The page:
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Protesters March on FOX News

After the oppressive humidity and snail-paced crowds of Sunday's massive anti-Bush demonstrations, hundreds of protesters bounced back on Tuesday for a "side project" — a Midtown protest outside the offices of FOX News Channel.

Cops clad in riot gear worked to keep the demonstrators from blocking traffic or entering FNC's headquarters near Rockefeller Center, but navigating the crowd that filled the sidewalk and a barricaded strip of street was tricky.

Among those present were members of United for Peace and Justice (search), an umbrella organization for hundreds of anti-Iraq war groups that also helmed Sunday's march in New York City. Code Pink (search), a group comprised mostly of women, also sponsored the rally.

The animal-rights organization People for the Ethical Treatment of Animals (search) even sent as its representative a walking root vegetable named Chris P. Carrot. Mr. Carrot's campaign manager assured FOXNews.com that he was there only to encourage the protesters to stop eating meat.

Other humorous costumes were on hand, but the event was no candlelight vigil. Demonstrators displayed a fondness for graphic wordplay on the company's name and for shooting their middle fingers in the air.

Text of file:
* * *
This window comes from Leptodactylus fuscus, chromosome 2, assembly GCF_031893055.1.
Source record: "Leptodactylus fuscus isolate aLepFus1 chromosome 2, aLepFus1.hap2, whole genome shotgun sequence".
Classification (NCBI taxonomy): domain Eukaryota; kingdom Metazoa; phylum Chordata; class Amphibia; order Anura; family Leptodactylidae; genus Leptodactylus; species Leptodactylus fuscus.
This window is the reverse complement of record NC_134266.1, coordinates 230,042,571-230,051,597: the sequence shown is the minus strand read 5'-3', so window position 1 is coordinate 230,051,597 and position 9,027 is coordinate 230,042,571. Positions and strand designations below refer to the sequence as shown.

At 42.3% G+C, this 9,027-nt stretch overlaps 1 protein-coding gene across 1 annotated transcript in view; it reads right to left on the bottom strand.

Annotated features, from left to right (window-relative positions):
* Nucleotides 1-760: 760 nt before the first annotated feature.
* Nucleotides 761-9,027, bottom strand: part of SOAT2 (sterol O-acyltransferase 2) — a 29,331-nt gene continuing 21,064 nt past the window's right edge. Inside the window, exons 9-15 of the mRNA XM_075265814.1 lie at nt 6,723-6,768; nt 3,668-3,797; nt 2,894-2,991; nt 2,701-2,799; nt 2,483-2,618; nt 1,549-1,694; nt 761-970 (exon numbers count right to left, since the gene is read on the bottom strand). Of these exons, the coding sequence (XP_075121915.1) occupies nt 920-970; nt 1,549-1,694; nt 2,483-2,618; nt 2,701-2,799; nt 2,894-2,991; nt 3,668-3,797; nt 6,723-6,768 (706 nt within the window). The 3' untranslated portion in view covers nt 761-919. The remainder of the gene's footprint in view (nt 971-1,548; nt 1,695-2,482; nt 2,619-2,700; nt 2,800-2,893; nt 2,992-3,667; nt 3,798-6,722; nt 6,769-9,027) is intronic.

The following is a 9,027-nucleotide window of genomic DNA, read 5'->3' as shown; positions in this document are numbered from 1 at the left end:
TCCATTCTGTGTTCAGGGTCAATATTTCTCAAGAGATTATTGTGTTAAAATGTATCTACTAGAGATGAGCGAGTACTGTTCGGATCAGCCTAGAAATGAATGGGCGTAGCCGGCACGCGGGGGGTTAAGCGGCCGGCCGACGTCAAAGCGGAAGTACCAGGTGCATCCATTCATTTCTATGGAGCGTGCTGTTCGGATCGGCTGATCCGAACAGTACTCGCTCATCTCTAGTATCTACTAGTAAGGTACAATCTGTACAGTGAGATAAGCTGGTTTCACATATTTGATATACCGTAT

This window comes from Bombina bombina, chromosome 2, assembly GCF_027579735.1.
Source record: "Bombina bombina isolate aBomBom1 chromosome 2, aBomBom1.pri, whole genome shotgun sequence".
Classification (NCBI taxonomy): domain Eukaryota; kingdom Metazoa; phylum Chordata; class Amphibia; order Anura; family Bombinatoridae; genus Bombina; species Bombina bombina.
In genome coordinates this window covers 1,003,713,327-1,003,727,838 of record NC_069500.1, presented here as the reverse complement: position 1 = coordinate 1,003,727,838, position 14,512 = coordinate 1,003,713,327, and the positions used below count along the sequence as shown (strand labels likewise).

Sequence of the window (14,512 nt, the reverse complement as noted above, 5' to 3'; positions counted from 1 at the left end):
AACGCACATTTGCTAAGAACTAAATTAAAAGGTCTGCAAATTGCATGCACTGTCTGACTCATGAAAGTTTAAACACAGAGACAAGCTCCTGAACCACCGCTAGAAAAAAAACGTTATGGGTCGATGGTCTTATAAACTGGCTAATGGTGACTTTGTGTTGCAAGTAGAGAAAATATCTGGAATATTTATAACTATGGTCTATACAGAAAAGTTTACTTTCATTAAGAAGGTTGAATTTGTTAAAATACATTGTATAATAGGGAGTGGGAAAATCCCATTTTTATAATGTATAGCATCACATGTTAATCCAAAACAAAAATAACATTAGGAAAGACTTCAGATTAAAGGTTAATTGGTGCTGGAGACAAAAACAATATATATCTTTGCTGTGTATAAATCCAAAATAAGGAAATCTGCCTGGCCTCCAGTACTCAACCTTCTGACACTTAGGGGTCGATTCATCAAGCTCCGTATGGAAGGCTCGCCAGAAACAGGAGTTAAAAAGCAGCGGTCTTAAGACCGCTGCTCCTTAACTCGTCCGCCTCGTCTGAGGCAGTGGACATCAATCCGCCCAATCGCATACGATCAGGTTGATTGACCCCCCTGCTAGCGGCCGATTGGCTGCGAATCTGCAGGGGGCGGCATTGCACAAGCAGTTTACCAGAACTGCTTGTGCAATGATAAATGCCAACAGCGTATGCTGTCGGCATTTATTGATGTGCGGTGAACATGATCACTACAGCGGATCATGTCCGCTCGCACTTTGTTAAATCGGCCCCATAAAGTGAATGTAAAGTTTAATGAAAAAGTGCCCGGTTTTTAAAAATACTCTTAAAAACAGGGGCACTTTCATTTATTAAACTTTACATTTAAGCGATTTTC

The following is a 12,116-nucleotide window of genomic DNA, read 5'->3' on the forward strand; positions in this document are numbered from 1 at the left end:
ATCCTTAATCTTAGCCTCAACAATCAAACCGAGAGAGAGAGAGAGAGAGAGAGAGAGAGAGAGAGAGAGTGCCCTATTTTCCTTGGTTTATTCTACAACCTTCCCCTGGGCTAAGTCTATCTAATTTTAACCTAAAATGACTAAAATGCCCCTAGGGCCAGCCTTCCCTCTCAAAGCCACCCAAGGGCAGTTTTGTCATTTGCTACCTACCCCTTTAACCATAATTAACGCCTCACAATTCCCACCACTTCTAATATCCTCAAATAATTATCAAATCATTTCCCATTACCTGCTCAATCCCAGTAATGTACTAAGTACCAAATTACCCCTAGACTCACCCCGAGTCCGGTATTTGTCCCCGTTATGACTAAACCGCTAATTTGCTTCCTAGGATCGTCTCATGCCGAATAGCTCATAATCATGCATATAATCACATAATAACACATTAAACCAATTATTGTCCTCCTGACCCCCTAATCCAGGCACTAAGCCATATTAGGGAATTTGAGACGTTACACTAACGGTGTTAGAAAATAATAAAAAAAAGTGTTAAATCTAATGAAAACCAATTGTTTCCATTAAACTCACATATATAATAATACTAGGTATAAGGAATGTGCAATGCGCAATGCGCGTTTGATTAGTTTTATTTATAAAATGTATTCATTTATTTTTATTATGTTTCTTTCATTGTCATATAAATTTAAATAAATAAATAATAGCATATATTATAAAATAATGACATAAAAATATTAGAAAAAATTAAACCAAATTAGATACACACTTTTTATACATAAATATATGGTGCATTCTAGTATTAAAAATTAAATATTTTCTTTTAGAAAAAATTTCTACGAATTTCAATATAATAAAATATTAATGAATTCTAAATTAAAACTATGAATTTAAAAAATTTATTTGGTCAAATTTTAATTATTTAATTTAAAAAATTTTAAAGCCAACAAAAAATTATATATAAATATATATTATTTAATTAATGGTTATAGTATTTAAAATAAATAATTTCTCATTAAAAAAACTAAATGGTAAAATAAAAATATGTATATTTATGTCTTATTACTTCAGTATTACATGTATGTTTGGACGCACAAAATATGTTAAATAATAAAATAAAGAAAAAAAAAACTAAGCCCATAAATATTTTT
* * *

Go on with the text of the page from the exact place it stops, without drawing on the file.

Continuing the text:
The protesters screamed in unison "FOX News lies" and held up signs that read "The more you watch the less you know." A FOX News spokeswoman responded: "This country is built on free speech — they're entitled to protest." 

Dubbed the "Shut-Up-A-Thon," the protest was an homage of sorts to FOX News host Bill O'Reilly, who has been accused of being quick to tell guests to "shut up."

Jeremy Glick (search), the son of Sept. 11, 2001, terror attack victim Barry Glick, a Port Authority Treasury risk manager, is probably the most famous recipient of O'Reilly's request. But Glick, a member of United for Peace and Justice, was one of the least belligerent protesters to speak to FOXNews.com.

Glick said he considers FOX News "an annex of the Republican Party," but he conceded that the disrespect he perceived as a guest on "The O'Reilly Factor" was far from widespread on the network.

He also said that his complaints about FOX News applied to other TV news networks.

"Corporate media has to be overhauled and decentralized and made accountable to local communities," Glick said, before calling FOX News "particularly reprehensible."

Asked why he and his fellow protesters didn't take the party up the street to other nearby networks' headquarters, he laughed, "Sure! I'm all about spreading the love."

The anti-FOX News protest lasted for about 90 minutes before most of the participants headed downtown toward Madison Square Garden, site of the Republican National Convention.